inQuiring minds #001

Here’s a snapshot of blogs, articles, ideas, opportunities and interesting thought pieces we’ve recently discovered on the web. We invite you to send us a quick line on what you find as well! Don’t forget to join the conversation anytime—participate in our Educator Network, find us on Facebook and follow us on Twitter.


Let’s begin with Leon Neyfakh’s Boston Globe article about the importance of questions. He writes that questions can “expand minds, inspire new ideas, and give us surprising power.” Over the last 20 years, our work has focused not only on how to promote a culture of classroom question-asking, but on how people from low and moderate-income communities, parents, and patients can use questions to advocate for themselves and participate in decision-making.

If you want to learn more about our work, we are offering two sessions of our Summer Seminar, on July 16-17 and 23-24 at Suffolk University Law School in Boston. The Summer Seminar builds on the concepts of Make Just One Change: Teach Students to Ask Their Own Question (Harvard Education Press, 2011) written by RQI’s co-Directors Luz Santana and Dan Rothstein. There are only 40 days left to register and spaces are filling fast, so register now!  Take a look at some other ideas we’ve found on questions.

  • Carl Richards’ post for the NY Times Blog, “Busts,” tells us that “as simple as it sounds, it all really goes back to the idea of asking the right question.”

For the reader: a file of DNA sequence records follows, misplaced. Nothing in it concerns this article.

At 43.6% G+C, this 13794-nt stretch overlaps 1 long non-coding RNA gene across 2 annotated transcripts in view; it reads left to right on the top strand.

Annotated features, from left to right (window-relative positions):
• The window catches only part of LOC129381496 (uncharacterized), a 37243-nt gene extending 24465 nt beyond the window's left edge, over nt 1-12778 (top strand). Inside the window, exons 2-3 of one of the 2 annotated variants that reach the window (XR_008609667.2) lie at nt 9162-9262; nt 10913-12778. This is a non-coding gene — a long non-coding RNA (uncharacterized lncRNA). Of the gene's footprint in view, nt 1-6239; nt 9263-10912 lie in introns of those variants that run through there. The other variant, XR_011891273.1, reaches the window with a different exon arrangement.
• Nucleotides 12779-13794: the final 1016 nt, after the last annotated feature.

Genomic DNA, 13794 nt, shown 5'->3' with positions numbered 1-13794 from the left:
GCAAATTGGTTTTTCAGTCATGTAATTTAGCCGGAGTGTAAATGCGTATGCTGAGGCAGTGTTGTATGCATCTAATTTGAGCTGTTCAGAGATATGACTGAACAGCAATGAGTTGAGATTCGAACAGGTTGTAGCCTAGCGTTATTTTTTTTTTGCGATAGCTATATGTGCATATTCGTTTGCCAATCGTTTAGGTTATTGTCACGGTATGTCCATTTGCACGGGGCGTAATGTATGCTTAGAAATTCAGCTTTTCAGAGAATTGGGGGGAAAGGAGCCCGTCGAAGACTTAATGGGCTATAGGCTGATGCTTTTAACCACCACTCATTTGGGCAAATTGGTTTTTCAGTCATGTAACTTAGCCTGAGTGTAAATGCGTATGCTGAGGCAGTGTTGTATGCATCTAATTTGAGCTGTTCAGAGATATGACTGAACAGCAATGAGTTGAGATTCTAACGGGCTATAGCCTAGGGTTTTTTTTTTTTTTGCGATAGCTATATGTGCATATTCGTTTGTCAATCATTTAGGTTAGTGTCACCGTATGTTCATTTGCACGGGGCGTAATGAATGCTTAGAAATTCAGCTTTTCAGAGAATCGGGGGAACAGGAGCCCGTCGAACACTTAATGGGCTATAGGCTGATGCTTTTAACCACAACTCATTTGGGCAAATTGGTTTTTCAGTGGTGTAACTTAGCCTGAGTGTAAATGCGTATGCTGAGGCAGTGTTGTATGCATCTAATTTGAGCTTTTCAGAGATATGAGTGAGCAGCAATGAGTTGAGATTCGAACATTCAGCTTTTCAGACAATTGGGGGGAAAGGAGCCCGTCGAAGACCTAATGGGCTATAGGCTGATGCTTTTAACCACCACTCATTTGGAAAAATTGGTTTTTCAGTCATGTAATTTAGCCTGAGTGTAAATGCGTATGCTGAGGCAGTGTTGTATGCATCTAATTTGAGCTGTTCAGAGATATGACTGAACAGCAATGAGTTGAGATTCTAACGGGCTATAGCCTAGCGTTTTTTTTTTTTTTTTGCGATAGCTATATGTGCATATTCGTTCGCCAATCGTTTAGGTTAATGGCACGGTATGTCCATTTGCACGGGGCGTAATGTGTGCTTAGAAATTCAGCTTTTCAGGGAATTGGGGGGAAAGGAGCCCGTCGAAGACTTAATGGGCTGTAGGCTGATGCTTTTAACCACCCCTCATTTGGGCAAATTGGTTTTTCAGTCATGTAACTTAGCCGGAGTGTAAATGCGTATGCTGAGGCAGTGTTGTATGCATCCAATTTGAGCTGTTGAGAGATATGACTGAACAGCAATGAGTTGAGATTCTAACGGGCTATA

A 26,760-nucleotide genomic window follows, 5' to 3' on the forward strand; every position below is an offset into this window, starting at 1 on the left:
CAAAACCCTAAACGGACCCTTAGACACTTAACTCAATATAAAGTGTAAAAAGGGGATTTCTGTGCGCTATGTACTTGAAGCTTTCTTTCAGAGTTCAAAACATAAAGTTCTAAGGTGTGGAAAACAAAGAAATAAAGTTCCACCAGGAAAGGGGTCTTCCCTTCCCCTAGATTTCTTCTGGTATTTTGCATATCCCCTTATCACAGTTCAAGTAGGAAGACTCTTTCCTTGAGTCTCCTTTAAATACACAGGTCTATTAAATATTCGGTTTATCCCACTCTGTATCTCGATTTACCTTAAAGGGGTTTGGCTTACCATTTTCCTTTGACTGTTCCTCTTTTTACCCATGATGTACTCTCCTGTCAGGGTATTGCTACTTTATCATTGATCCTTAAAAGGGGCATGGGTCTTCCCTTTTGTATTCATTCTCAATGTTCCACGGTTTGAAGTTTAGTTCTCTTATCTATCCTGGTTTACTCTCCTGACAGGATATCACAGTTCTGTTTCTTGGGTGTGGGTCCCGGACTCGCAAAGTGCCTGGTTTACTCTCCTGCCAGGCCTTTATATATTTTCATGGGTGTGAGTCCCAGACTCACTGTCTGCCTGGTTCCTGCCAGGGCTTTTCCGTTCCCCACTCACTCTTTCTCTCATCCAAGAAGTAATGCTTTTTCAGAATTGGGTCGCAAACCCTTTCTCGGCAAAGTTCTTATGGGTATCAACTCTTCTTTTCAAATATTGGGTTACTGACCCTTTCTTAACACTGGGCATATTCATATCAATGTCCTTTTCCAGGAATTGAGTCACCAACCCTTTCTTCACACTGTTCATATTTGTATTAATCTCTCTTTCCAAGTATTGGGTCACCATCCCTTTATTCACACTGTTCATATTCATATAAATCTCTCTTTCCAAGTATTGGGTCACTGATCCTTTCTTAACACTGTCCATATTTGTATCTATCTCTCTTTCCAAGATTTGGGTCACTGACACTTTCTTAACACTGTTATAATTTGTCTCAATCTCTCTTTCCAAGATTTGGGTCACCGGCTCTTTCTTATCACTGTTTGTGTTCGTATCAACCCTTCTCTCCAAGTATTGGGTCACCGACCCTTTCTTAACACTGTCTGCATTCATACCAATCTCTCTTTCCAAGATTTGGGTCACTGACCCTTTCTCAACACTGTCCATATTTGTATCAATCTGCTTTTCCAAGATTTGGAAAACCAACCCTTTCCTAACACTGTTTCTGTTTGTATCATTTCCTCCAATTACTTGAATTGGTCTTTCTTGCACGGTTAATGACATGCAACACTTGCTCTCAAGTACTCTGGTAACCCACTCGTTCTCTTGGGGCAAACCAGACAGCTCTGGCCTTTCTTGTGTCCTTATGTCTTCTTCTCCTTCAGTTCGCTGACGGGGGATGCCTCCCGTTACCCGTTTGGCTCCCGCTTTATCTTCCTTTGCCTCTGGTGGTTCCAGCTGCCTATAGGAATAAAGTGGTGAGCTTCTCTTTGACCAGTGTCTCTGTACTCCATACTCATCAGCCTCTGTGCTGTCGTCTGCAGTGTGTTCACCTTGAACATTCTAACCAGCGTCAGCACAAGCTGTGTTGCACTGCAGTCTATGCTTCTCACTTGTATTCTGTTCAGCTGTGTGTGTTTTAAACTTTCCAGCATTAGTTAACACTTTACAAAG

• Watch Dr. Tony Wagner’s TEDx NYED talk on the four major competencies students need to continue learning throughout their lifetimes as determined by teachers and administrators. What’s the first on the list? The ability to ask the “right question.”
  • Jamer Hunt’s article on collaborative learning argues that solving the world’s complex problems requires teaching people how to work together.
  • In a closer look on the “flipped classroom,”Valerie Strauss of the Washington Post finds that when students are given more ownership of their learning, they demonstrate more compassion and engagement.

We hope you’ve enjoyed this first in our regular series of web roundups! What have you been reading? Share your thoughts below.


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